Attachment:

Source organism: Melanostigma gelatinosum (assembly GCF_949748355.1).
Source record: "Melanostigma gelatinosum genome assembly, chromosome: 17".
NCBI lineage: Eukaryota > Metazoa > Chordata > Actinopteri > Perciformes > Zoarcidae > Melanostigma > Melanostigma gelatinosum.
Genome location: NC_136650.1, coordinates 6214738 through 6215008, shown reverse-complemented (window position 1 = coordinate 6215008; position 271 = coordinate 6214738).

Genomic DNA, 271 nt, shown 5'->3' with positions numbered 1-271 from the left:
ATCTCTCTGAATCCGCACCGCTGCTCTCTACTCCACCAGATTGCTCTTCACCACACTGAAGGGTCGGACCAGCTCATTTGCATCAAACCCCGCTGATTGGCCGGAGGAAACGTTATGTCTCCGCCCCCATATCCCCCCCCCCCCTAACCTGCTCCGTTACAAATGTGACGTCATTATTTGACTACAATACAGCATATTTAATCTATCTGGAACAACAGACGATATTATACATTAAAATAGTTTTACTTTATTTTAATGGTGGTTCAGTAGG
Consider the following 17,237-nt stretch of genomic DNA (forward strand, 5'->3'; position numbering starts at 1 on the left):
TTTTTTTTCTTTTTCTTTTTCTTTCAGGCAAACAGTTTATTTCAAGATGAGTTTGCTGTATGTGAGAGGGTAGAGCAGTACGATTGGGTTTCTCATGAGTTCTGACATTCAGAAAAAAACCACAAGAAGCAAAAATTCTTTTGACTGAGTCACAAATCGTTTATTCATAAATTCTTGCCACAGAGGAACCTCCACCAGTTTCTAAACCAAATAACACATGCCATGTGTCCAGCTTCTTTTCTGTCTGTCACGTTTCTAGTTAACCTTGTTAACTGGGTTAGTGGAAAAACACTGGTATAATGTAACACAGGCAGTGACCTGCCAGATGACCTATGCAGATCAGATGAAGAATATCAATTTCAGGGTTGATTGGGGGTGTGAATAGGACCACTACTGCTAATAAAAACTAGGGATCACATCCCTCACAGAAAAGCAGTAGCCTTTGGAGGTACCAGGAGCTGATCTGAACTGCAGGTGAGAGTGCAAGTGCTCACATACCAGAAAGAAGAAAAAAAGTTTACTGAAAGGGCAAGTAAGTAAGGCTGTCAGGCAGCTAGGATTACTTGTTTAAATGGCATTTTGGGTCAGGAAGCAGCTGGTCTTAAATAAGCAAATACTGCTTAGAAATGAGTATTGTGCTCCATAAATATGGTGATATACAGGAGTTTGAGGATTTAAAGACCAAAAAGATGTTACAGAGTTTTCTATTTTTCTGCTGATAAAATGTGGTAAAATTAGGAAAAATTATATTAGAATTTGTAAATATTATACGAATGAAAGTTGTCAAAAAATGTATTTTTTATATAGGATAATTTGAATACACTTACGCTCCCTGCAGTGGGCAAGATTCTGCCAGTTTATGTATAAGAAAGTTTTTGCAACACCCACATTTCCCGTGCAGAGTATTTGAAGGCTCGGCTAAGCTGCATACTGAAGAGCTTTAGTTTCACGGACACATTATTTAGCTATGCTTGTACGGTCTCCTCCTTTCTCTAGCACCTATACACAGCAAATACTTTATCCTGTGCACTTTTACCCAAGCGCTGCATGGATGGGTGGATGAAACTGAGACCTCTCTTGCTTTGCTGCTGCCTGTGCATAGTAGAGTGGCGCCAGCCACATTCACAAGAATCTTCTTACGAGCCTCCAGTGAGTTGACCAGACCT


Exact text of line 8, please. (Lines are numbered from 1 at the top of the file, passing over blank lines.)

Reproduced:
TTTTTTTTCTTTTTCTTTTTCTTTCAGGCAAACAGTTTATTTCAAGATGAGTTTGCTGTATGTGAGAGGGTAGAGCAGTACGATTGGGTTTCTCATGAGTTCTGACATTCAGAAAAAAACCACAAGAAGCAAAAATTCTTTTGACTGAGTCACAAATCGTTTATTCATAAATTCTTGCCACAGAGGAACCTCCACCAGTTTCTAAACCAAATAACACATGCCATGTGTCCAGCTTCTTTTCTGTCTGTCACGTTTCTAGTTAACCTTGTTAACTGGGTTAGTGGAAAAACACTGGTATAATGTAACACAGGCAGTGACCTGCCAGATGACCTATGCAGATCAGATGAAGAATATCAATTTCAGGGTTGATTGGGGGTGTGAATAGGACCACTACTGCTAATAAAAACTAGGGATCACATCCCTCACAGAAAAGCAGTAGCCTTTGGAGGTACCAGGAGCTGATCTGAACTGCAGGTGAGAGTGCAAGTGCTCACATACCAGAAAGAAGAAAAAAAGTTTACTGAAAGGGCAAGTAAGTAAGGCTGTCAGGCAGCTAGGATTACTTGTTTAAATGGCATTTTGGGTCAGGAAGCAGCTGGTCTTAAATAAGCAAATACTGCTTAGAAATGAGTATTGTGCTCCATAAATATGGTGATATACAGGAGTTTGAGGATTTAAAGACCAAAAAGATGTTACAGAGTTTTCTATTTTTCTGCTGATAAAATGTGGTAAAATTAGGAAAAATTATATTAGAATTTGTAAATATTATACGAATGAAAGTTGTCAAAAAATGTATTTTTTATATAGGATAATTTGAATACACTTACGCTCCCTGCAGTGGGCAAGATTCTGCCAGTTTATGTATAAGAAAGTTTTTGCAACACCCACATTTCCCGTGCAGAGTATTTGAAGGCTCGGCTAAGCTGCATACTGAAGAGCTTTAGTTTCACGGACACATTATTTAGCTATGCTTGTACGGTCTCCTCCTTTCTCTAGCACCTATACACAGCAAATACTTTATCCTGTGCACTTTTACCCAAGCGCTGCATGGATGGGTGGATGAAACTGAGACCTCTCTTGCTTTGCTGCTGCCTGTGCATAGTAGAGTGGCGCCAGCCACATTCACAAGAATCTTCTTACGAGCCTCCAGTGAGTTGACCAGACCT